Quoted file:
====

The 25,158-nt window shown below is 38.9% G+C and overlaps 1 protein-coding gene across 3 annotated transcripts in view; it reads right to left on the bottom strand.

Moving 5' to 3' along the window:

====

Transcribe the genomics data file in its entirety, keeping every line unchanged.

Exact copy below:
The 25,158-nt window shown below is 38.9% G+C and overlaps 1 protein-coding gene across 3 annotated transcripts in view; it reads right to left on the bottom strand.

Moving 5' to 3' along the window: